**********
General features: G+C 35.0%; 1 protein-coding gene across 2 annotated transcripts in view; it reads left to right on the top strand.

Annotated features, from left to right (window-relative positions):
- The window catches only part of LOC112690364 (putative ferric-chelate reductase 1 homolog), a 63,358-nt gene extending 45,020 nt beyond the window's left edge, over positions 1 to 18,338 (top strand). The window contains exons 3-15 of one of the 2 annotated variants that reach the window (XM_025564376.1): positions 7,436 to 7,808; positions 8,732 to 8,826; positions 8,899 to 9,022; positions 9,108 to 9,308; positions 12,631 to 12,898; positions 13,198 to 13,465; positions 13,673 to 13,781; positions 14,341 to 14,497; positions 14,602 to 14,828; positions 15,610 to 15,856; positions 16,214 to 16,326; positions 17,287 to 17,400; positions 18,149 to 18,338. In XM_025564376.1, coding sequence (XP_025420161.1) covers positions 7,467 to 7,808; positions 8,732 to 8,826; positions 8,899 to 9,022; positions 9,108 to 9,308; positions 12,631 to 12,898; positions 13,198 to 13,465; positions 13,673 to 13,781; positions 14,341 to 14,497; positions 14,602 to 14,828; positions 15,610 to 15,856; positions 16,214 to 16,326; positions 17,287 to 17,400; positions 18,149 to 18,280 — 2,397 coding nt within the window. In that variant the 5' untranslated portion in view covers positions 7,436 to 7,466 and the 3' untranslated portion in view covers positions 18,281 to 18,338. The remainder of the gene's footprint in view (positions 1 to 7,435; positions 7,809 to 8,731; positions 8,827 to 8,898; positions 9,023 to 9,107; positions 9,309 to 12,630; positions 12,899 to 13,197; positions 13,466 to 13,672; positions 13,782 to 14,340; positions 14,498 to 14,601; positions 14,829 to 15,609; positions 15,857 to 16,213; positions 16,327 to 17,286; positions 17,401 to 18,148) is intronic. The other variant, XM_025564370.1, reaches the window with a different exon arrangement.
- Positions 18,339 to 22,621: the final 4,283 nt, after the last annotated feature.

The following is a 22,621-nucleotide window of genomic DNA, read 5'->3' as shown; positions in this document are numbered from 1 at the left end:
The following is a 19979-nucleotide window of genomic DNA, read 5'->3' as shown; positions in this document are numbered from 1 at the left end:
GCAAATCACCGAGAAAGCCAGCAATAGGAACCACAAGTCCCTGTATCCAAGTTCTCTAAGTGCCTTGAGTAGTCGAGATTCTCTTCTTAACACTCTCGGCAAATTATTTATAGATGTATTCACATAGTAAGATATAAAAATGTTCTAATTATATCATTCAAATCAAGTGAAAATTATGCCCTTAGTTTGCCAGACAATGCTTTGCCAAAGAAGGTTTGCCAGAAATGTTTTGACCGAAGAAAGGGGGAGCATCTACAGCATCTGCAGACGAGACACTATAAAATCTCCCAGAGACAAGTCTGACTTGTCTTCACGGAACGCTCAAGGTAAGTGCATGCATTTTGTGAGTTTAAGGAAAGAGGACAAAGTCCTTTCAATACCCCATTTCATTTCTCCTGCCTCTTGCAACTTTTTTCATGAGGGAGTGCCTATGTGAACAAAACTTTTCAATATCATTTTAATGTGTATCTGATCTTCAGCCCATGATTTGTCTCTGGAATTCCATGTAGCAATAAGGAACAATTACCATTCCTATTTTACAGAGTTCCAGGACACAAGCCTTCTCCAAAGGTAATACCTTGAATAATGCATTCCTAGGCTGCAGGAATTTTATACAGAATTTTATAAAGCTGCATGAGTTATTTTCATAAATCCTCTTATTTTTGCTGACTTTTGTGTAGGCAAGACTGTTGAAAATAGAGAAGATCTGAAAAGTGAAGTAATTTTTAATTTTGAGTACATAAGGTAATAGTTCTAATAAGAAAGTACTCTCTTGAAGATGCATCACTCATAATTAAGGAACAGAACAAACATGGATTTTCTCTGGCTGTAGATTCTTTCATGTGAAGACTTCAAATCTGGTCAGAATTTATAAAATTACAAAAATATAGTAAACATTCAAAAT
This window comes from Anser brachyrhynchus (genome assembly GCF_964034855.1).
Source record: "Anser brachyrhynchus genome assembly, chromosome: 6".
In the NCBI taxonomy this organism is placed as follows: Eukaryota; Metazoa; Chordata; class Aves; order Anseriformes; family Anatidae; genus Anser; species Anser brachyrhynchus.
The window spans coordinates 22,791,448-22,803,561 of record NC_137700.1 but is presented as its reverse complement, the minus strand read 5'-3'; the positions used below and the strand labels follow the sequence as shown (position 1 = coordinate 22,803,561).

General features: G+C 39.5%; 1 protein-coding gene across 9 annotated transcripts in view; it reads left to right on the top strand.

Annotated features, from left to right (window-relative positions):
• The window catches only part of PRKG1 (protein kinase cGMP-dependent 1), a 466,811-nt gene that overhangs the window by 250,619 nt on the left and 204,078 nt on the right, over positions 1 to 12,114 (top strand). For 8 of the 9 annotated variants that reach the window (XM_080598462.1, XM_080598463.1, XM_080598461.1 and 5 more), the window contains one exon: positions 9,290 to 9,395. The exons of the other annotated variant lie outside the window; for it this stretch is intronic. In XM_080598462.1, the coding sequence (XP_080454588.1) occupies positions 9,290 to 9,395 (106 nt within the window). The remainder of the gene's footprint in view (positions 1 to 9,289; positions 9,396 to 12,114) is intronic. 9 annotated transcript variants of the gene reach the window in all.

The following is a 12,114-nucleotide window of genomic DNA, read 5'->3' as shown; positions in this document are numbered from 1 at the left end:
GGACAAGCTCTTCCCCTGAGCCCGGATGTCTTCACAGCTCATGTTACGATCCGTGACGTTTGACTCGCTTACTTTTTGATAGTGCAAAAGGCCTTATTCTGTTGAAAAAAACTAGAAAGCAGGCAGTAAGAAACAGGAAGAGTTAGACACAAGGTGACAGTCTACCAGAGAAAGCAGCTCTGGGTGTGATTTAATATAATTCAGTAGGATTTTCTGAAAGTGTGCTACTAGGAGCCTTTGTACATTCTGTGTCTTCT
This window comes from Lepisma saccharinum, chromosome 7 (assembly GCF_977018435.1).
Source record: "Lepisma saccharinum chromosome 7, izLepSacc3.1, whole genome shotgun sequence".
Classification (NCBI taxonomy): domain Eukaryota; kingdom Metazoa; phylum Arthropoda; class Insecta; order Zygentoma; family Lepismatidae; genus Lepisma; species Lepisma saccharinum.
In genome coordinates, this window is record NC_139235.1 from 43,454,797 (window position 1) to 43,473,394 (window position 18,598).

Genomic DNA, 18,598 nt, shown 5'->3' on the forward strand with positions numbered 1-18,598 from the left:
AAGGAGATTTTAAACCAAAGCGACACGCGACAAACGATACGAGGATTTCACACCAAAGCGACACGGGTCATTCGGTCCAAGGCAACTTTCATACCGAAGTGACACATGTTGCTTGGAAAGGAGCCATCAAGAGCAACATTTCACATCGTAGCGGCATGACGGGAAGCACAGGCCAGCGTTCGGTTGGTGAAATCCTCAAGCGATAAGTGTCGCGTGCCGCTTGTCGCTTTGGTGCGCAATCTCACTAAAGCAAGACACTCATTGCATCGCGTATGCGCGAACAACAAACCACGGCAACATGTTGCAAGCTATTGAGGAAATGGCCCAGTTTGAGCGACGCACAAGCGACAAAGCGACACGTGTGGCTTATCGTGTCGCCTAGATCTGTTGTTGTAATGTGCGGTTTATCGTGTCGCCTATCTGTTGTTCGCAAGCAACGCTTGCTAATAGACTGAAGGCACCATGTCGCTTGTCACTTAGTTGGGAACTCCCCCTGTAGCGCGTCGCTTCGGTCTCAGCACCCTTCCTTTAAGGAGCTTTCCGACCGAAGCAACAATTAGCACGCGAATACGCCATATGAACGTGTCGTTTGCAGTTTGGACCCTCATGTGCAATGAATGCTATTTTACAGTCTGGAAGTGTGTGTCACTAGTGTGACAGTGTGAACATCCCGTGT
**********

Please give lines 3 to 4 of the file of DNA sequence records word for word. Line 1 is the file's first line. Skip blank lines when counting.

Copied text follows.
- The window catches only part of LOC112690364 (putative ferric-chelate reductase 1 homolog), a 63,358-nt gene extending 45,020 nt beyond the window's left edge, over positions 1 to 18,338 (top strand). The window contains exons 3-15 of one of the 2 annotated variants that reach the window (XM_025564376.1): positions 7,436 to 7,808; positions 8,732 to 8,826; positions 8,899 to 9,022; positions 9,108 to 9,308; positions 12,631 to 12,898; positions 13,198 to 13,465; positions 13,673 to 13,781; positions 14,341 to 14,497; positions 14,602 to 14,828; positions 15,610 to 15,856; positions 16,214 to 16,326; positions 17,287 to 17,400; positions 18,149 to 18,338. In XM_025564376.1, coding sequence (XP_025420161.1) covers positions 7,467 to 7,808; positions 8,732 to 8,826; positions 8,899 to 9,022; positions 9,108 to 9,308; positions 12,631 to 12,898; positions 13,198 to 13,465; positions 13,673 to 13,781; positions 14,341 to 14,497; positions 14,602 to 14,828; positions 15,610 to 15,856; positions 16,214 to 16,326; positions 17,287 to 17,400; positions 18,149 to 18,280 — 2,397 coding nt within the window. In that variant the 5' untranslated portion in view covers positions 7,436 to 7,466 and the 3' untranslated portion in view covers positions 18,281 to 18,338. The remainder of the gene's footprint in view (positions 1 to 7,435; positions 7,809 to 8,731; positions 8,827 to 8,898; positions 9,023 to 9,107; positions 9,309 to 12,630; positions 12,899 to 13,197; positions 13,466 to 13,672; positions 13,782 to 14,340; positions 14,498 to 14,601; positions 14,829 to 15,609; positions 15,857 to 16,213; positions 16,327 to 17,286; positions 17,401 to 18,148) is intronic. The other variant, XM_025564370.1, reaches the window with a different exon arrangement.
- Positions 18,339 to 22,621: the final 4,283 nt, after the last annotated feature.